Hugh Percy (bishop)
|The Right Reverend Hugh Percy|
|Bishop of Carlisle|
|Church||Church of England|
|Diocese||Diocese of Carlisle|
|Reign ended||1856 (death)|
|Other posts||Bishop of Rochester
Dean of Canterbury
|Consecration||15 July 1827|
29 January 1784|
|Died||5 February 1856
Rose Castle, Cumbria
|Residence||Rose Castle, Cumbria|
|Parents||Algernon Percy, 1st Earl & Countess of Beverley (née Isabella Burrell)|
m. 1806; d. 1831
|Children||8 daughters; 3 sons inc. Algernon Heber Percy & Revd Henry Percy|
|Alma mater||St John's College, Cambridge|
Åercy was the third son of Algernon Percy, 1st Earl of Beverley, by Isabella Susannah Burrell, second daughter of Peter Burrell and sister of Peter Burrell, 1st Baron Gwydyr, and was born in London. His mother was sister to Frances Julia Burrell, who married Hugh Percy, 2nd Duke of Northumberland. He was educated at Eton and St John's College, Cambridge, where he graduated M.A. 1805, and D.D. 1825; he was admitted ad eundem at Oxford in 1834.
Having taken holy orders, he married, 19 May 1806, Mary, eldest daughter of Charles Manners-Sutton, archbishop of Canterbury, by whom in 1809 he was collated to the benefices of Bishopsbourne and Ivychurch, Kent. In 1810 he was appointed chancellor and prebendary of Exeter, appointments he held until 1816. On 21 December 1812 he was installed chancellor of Salisbury Cathedral. In 1816 he was collated by his father-in-law to a prebendal stall at Canterbury Cathedral, and in the same year he received the stall of Finsbury at St Paul's Cathedral, which he held until his death. In 1822 he was made Archdeacon of Canterbury, and in 1825, on the death of Gerrard Andrewes, he was raised to the deanery. While dean of Canterbury he promoted the repair of the interior of the cathedral. Two years later (15 July 1827), on the death of Walker King, he was consecrated bishop of Rochester; after a few months' tenure, he was translated, on the death of Samuel Goodenough, to Carlisle. This bishopric he held till his death.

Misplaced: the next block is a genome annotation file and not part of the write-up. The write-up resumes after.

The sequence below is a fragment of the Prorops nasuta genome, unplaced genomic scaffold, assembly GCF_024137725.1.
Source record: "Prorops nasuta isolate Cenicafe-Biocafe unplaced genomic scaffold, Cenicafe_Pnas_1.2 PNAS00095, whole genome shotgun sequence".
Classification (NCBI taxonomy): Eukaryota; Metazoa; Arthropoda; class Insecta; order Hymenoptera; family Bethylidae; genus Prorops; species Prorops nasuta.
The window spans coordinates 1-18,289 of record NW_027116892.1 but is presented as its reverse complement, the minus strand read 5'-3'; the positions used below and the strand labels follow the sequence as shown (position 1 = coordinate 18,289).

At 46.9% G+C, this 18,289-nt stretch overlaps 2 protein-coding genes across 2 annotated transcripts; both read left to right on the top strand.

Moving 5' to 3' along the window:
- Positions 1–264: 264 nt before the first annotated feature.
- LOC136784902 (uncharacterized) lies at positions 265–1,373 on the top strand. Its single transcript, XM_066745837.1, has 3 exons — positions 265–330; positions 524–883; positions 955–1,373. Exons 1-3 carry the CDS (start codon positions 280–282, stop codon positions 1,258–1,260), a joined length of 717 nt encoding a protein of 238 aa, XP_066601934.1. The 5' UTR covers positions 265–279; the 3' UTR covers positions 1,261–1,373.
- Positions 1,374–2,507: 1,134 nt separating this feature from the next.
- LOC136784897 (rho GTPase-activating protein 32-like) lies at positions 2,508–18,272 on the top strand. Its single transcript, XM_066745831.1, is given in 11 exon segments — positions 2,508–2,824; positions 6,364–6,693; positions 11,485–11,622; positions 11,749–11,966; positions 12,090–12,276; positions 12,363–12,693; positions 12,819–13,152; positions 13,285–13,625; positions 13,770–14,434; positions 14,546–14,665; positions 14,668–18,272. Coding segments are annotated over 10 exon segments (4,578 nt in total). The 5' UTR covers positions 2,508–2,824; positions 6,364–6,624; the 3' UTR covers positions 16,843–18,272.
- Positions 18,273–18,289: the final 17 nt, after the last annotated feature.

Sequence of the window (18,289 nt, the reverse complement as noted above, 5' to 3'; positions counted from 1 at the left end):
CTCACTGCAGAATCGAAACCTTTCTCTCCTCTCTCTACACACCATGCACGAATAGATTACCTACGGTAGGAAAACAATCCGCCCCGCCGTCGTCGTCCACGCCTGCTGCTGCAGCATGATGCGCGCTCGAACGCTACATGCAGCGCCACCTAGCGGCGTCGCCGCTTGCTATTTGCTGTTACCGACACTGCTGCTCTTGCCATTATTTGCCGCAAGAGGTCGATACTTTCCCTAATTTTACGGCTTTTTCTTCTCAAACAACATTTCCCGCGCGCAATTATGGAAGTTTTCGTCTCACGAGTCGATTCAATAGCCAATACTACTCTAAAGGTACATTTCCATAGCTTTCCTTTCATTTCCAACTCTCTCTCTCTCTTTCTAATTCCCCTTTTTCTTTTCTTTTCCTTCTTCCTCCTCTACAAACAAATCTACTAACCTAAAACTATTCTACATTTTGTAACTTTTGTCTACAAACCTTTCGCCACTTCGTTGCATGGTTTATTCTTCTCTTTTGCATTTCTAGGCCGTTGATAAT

In 1838 he established a clergy aid society, and in 1855 a diocesan education society. He found Rose Castle, the episcopal residence, much dilapidated; he called in the architect Thomas Rickman, and the house was entirely remodelled. The main cost was defrayed out of the episcopal revenues, but he spent his own money on the gardens, grounds, and outbuildings. A rosary was laid out by Sir Joseph Paxton, who also formed the terraced gardens. He was fond of farming, and on his journeys to and from London, to attend the House of Lords, he used to drive his four horses himself. He died at Rose Castle and was buried in the parish churchyard of Dalston.
His first wife Mary, by whom he had three sons and eight daughters, died in September 1831. He married, secondly, in February 1840, Mary, the daughter of Sir William Hope Johnstone. His eldest son, Algernon, married Emily, daughter of Bishop Reginald Heber, and heiress of her uncle, Richard Heber, and assumed the name of Heber in addition to his own, becoming Algernon Heber-Percy. His second son, Rved Henry, was also a priest.
- The Dictionary of National Biography erroneously states he was at Trinity College, Cambridge. Venn, J.; Venn, J. A., eds. (1922–1958). "Percy, the Hon. Hugh". Alumni Cantabrigienses (10 vols) (online ed.). Cambridge University Press.
- The Peerage – Algernon Heber-Percy
- The Peerage – Rt Revd Hon Hugh Percy
- This article incorporates text from a publication now in the public domain: "Percy, Hugh (1784-1856)". Dictionary of National Biography. London: Smith, Elder & Co. 1885–1900.
|Church of England titles|
|Dean of Canterbury
|Bishop of Rochester
|Bishop of Carlisle